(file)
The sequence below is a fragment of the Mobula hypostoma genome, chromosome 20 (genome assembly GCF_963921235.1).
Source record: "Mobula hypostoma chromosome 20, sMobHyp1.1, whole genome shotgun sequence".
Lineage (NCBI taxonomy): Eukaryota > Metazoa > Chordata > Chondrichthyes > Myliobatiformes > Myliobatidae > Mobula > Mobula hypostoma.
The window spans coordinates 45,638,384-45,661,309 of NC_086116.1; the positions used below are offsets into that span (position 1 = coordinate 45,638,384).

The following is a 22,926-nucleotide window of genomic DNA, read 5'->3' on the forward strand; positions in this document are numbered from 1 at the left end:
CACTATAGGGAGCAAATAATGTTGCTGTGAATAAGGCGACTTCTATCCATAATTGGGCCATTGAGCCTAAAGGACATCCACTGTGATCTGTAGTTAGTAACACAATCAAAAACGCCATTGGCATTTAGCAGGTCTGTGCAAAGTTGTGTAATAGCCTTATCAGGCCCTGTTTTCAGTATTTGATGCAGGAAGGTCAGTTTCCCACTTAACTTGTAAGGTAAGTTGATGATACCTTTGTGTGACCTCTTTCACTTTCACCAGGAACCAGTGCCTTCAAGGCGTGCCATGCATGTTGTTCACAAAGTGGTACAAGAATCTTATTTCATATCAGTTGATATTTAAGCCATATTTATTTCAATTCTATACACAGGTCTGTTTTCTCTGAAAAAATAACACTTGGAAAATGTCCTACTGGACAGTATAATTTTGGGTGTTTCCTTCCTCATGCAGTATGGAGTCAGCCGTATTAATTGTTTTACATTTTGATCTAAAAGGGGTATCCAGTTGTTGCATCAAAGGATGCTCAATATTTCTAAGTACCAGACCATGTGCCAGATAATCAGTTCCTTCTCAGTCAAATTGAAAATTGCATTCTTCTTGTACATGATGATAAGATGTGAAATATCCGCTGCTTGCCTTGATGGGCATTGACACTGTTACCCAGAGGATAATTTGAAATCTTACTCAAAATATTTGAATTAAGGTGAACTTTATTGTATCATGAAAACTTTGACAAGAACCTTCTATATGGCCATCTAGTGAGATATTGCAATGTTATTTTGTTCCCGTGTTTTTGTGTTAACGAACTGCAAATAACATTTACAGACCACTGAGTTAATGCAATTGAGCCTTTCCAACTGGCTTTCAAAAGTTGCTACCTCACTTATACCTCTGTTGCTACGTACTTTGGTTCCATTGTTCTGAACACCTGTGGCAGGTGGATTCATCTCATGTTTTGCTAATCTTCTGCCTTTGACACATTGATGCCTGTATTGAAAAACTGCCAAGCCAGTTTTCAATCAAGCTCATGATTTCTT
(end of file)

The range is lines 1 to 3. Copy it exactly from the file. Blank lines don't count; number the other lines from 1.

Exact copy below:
The sequence below is a fragment of the Mobula hypostoma genome, chromosome 20 (genome assembly GCF_963921235.1).
Source record: "Mobula hypostoma chromosome 20, sMobHyp1.1, whole genome shotgun sequence".
Lineage (NCBI taxonomy): Eukaryota > Metazoa > Chordata > Chondrichthyes > Myliobatiformes > Myliobatidae > Mobula > Mobula hypostoma.